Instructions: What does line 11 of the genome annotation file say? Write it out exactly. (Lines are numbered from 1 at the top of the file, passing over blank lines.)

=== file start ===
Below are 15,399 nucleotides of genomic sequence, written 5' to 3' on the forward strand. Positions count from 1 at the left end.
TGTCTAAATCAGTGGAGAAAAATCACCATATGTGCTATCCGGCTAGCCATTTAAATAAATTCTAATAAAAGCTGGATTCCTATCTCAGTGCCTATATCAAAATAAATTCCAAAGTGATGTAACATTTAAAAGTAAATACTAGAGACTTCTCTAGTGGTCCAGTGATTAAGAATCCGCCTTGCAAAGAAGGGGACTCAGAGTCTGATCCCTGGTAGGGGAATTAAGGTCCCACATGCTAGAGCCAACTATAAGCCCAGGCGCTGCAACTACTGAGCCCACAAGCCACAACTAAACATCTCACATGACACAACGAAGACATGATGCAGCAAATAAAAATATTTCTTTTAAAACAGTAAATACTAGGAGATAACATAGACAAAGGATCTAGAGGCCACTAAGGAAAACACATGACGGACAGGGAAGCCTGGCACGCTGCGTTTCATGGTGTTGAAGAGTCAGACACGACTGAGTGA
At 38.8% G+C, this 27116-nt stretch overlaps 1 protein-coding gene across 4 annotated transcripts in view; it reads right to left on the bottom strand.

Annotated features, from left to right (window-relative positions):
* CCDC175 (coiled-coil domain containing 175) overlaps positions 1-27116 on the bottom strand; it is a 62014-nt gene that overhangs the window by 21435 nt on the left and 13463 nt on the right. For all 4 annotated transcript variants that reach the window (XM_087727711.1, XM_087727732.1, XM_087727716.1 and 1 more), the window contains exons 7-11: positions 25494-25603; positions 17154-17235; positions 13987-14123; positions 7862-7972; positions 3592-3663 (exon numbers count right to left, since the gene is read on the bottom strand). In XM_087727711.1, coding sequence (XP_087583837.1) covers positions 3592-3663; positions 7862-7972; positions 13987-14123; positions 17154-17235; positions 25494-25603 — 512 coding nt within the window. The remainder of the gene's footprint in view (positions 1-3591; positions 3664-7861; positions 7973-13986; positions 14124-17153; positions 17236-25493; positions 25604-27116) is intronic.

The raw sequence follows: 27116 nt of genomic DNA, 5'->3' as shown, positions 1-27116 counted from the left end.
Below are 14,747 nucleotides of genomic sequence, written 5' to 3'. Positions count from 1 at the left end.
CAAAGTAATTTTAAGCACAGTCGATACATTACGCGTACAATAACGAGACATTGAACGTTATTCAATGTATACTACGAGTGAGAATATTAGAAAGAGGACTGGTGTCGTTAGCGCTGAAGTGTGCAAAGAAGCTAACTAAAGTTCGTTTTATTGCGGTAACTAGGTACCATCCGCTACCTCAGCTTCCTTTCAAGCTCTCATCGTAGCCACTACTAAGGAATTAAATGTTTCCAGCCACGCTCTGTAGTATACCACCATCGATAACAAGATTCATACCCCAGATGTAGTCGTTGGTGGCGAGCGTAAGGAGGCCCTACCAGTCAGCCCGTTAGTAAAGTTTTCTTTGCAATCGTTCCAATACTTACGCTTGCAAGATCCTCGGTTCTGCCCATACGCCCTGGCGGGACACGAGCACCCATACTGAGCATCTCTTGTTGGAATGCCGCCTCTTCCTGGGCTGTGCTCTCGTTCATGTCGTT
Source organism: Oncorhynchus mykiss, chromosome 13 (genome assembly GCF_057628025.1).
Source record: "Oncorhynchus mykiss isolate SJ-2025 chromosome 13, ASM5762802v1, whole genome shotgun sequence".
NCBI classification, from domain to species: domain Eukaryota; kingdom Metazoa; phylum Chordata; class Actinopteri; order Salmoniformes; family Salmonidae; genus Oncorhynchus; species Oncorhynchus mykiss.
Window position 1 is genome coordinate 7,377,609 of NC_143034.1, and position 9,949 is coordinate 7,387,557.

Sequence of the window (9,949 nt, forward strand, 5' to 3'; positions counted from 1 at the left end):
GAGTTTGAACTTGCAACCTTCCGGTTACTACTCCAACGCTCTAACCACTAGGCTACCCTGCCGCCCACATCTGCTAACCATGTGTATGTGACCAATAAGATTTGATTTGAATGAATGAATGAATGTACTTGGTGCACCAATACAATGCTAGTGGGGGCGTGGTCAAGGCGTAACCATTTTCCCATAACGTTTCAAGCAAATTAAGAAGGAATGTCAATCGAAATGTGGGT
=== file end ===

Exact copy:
NCBI classification, from domain to species: domain Eukaryota; kingdom Metazoa; phylum Chordata; class Actinopteri; order Salmoniformes; family Salmonidae; genus Oncorhynchus; species Oncorhynchus mykiss.